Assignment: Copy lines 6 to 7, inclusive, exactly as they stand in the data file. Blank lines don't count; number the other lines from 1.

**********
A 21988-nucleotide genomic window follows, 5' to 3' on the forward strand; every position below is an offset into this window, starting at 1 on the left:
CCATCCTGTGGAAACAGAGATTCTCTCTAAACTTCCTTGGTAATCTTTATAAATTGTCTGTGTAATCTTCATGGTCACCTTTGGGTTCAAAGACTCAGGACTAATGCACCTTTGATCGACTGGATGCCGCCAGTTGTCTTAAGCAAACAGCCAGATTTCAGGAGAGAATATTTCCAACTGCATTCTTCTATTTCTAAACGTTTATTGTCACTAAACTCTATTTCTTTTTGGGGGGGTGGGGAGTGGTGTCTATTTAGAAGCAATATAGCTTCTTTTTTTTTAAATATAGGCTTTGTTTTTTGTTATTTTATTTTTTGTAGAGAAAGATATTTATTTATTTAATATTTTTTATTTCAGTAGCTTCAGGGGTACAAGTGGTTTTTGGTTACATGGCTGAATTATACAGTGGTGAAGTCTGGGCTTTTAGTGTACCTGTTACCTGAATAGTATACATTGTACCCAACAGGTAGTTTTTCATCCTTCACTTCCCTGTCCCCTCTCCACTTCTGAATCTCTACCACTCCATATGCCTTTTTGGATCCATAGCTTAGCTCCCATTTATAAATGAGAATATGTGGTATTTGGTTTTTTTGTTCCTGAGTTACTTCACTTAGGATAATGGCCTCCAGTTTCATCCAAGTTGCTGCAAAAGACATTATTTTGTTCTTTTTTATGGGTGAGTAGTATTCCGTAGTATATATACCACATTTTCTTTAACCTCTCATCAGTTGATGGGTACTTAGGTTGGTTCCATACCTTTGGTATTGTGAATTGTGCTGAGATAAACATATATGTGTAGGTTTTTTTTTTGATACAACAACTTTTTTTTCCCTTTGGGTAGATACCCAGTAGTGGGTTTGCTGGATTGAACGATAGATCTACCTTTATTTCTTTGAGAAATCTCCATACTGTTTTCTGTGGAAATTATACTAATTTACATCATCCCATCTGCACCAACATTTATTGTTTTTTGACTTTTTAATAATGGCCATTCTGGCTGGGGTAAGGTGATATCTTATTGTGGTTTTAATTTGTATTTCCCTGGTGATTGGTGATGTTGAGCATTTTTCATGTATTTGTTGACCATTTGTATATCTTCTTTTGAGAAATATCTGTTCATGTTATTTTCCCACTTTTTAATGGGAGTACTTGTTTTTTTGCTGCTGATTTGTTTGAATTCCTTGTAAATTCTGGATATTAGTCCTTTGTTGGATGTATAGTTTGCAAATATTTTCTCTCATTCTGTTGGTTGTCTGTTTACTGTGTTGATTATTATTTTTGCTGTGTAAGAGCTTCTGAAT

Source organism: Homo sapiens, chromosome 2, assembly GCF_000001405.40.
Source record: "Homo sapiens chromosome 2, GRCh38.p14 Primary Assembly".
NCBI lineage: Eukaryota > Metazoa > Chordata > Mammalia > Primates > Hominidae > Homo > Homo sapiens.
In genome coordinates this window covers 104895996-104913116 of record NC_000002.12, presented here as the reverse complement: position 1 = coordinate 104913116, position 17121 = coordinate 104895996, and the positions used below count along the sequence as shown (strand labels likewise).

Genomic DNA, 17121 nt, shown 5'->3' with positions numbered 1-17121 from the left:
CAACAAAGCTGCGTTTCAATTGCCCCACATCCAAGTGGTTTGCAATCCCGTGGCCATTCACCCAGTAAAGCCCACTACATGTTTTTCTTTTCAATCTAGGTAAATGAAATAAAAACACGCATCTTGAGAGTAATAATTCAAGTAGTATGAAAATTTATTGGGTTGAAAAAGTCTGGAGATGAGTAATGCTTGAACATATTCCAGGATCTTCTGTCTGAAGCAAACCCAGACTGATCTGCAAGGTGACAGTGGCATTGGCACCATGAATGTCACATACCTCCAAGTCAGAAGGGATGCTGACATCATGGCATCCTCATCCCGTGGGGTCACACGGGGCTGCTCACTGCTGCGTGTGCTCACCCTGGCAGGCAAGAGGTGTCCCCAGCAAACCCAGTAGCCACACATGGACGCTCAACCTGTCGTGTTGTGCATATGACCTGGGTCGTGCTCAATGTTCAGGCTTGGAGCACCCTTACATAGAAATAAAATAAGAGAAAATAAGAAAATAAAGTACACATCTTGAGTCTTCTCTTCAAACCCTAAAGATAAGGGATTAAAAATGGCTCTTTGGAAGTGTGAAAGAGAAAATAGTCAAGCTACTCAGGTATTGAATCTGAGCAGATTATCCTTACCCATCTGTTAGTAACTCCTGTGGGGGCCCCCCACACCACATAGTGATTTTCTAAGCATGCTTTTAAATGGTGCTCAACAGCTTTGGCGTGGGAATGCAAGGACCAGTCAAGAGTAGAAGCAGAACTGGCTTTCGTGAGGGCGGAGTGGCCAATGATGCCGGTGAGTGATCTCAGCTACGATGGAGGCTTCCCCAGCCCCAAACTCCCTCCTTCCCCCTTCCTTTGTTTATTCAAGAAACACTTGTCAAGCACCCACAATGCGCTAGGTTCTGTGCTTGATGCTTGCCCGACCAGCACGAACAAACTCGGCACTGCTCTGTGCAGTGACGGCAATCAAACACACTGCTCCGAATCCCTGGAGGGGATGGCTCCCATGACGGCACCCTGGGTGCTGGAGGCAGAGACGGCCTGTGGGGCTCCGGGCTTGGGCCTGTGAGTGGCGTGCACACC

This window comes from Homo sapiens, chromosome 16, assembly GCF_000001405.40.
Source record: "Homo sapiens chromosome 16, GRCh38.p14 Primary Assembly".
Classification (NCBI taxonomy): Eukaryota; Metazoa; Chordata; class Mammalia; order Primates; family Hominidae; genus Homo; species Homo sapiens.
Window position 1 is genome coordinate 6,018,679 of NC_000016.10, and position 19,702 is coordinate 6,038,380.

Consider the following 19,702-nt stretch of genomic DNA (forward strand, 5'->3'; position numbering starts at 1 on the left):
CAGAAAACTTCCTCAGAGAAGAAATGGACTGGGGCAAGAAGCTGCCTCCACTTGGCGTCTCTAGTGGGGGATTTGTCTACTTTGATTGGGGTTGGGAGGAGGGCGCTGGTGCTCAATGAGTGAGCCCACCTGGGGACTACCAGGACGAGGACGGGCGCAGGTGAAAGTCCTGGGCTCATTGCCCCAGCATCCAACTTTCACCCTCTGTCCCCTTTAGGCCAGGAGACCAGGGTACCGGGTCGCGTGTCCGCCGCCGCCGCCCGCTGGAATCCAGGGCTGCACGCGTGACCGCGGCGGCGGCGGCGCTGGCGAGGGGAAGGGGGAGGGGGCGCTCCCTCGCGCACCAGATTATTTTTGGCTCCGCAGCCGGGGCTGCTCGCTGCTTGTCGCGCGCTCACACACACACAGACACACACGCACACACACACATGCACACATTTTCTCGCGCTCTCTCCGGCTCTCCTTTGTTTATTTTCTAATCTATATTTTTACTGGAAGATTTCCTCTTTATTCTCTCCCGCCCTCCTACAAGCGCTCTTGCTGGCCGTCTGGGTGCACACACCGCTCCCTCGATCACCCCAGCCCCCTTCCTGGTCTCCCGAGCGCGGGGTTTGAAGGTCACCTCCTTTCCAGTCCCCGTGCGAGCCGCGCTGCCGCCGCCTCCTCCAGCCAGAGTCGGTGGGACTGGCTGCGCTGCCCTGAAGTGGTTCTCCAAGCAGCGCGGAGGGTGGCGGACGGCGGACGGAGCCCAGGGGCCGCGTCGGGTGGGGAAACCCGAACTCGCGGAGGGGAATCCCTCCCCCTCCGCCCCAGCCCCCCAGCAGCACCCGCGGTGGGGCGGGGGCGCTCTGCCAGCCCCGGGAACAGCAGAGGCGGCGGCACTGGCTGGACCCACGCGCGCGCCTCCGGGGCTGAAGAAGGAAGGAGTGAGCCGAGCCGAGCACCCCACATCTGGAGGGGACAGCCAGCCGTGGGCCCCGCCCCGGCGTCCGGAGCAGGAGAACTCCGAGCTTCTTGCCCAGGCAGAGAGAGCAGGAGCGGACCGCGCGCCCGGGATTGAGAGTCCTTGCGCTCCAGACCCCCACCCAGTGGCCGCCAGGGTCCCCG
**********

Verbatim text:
In genome coordinates this window covers 104895996-104913116 of record NC_000002.12, presented here as the reverse complement: position 1 = coordinate 104913116, position 17121 = coordinate 104895996, and the positions used below count along the sequence as shown (strand labels likewise).

Genomic DNA, 17121 nt, shown 5'->3' with positions numbered 1-17121 from the left: